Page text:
vehicle in a lake, canal or river is another approach. Vehicle owners might
dump their vehicle when they suffer financial setbacks such as a job loss,
weakening economy or spike in gas prices. Long-term car loans also provide an
incentive for people to dump their cars because after a few years the balance
on the loan is more than the value of the car.
Fake hate scams
Home or business owners will
torch their dwellings or stage a burglary for insurance money, but disguise the
crime as a racial, religious or other hate crime. They might spray-paint racial
insults on the interior walls, for example. Initially, the crimes often
generate outpourings of community support and sympathy for the apparent
victims, with considerable news coverage.
Seniors are frequent targets of insurance swindles. Seniors often have built
up substantial assets to exploit. Many con artists also perceive seniors as
overly trusting, inattentive to details and easily confused.
Insurance Agents. Dishonest agents steal seniors'
premiums without buying coverage... or convince them to cash out life policies
with years of accumulated value so the agents can earn a large commission by
selling a new policy they don't need... or slip unwanted costs into a
Discount medical plans. Shady medical discount plans
target seniors who are seeking to find affordable health treatment.
Staged accidents. Seniors are targeted by staged accident
gangs that perceive seniors as inattentive drivers and easily confused at the
Medicare discounts. The new Medicare discount
prescription program already is experiencing sale of fake Medicare cards and
Health fraud. Dishonest doctors and other medical
providers inflate claims for routine treatment, bill insurers for treatments
that never happened, and perform often-dangerous and invasive surgeries on
seniors who don't need the treatment. Aside from the danger to their health,
excessive claims can max out seniors' coverage limits. This could deprive
seniors of coverage when they most need it.
After an accident, dishonest body shops will replace deployed airbags
with beer cans, rags, old sneakers, cheap gray-market bags, or bags that are
incompatible with you're the damaged car. The body shop then charges the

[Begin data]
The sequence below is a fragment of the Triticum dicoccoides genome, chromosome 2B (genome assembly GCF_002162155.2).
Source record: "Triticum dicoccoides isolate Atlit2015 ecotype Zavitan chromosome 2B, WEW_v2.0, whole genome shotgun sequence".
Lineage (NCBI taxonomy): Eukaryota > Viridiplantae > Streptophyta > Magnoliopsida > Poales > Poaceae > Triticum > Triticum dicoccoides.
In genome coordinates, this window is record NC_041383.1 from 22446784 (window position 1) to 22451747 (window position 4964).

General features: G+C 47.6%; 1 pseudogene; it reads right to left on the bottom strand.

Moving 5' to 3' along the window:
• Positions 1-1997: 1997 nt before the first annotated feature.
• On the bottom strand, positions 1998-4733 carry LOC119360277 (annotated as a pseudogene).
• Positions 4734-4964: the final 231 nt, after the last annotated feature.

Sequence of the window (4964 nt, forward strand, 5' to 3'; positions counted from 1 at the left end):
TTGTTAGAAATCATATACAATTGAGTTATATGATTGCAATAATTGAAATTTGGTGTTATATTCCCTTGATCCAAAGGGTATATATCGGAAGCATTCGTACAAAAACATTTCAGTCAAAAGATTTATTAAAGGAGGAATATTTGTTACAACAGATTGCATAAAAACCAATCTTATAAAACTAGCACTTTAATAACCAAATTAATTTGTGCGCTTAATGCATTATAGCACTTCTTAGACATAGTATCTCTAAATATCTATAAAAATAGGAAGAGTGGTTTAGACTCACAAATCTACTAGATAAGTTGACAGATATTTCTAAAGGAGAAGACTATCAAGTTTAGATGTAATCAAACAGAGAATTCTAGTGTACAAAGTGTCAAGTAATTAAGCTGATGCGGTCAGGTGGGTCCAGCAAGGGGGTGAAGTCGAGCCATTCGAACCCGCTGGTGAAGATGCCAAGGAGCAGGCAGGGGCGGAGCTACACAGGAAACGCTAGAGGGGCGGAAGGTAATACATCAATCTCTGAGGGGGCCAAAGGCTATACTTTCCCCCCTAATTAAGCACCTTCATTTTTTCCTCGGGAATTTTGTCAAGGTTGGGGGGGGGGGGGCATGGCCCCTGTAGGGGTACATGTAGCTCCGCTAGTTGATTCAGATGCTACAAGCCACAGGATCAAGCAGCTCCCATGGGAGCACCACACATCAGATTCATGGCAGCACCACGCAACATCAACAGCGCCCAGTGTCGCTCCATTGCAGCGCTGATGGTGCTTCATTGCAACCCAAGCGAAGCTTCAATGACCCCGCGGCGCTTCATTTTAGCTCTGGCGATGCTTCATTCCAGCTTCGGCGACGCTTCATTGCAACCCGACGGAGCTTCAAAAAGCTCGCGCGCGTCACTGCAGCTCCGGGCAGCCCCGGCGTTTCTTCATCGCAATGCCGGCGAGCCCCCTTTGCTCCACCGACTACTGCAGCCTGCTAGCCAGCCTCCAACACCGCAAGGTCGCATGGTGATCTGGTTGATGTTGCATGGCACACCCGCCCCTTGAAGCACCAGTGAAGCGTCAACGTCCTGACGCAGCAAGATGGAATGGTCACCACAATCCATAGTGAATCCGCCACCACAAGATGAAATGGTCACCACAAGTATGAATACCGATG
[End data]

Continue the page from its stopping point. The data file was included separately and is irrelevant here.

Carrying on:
insurer several thousand dollars for a new airbag, leaving drivers without
life-saving airbag protection when they're back on the road. Drivers have died
when they crashed after body shops had failed to install new airbags. Used and
rebuilt cars are especially prone to airbag swindles.
People try to extort
insurance settlements from businesses by planting dead mice or other objects in
their food, then claiming it was the firm's negligence. One woman planted a
dead mouse in her chili at a Cracker Barrel restaurant in Newport News, Va. She
sought a large settlement, but lab analysis showed the mouse hadn't been cooked
in the chili, and probably died in a mousetrap at the swindler's home.
Fake slip-and-fall injuries
to fall and be injured to extract insurance money from a business. They might
drop grapes or lettuce leaves on the floor of a produce section in a grocery
store, then say they were injured after slipping on the material. Another ruse
is to pretend to fall on an uneven sidewalk or in a parking lot.
Scams by Professional Employer Organizations
Most PEOs are reputable; they provide insurance, accounting and
other services for business clients. But crooked PEOs steal client workers
compensation, liability or health premiums without buying the coverage. They
may issue fake insurance policies or other documents to create the illusion of
coverage. Some PEOs are complete fakes; they're fronts to convince unsuspecting
businesses to buy nonexistent coverage and other services.
Fake business liability coverage
businesses in risky activities such as longhaul trucking and pesticides
sometimes are sold bogus liability coverage. The swindlers exploit the owners'
anxiety over high premiums and frequent lack of sophistication in insurance
Dishonest dentists will pull
teeth, do root canals and drill cavities for people with perfectly healthy
teeth. These dentists hike their own insurance billings by charging insurers
for painful, unneeded and invasive surgeries that often are botched and require
more surgery to correct. Sometimes dentists charge insurers and government
health programs for surgery and other treatments they never performed. They may
also inflate bills by disguising routine procedures such as tooth polishing as
more elaborate and expensive work. Dentists also are increasingly involved in
drug diversion schemes.
Medicare discount prescriptions
discount prescription Plan D has seen early signs of fraud. Con artists
pretending to represent Medicare have sold fake Medicare cards door to door,
even though the program doesn't allow door-to-door sales. Crooks also have
tried to exploit those sales to convince seniors into revealing personal
financial information that could be used for identity theft and other swindles.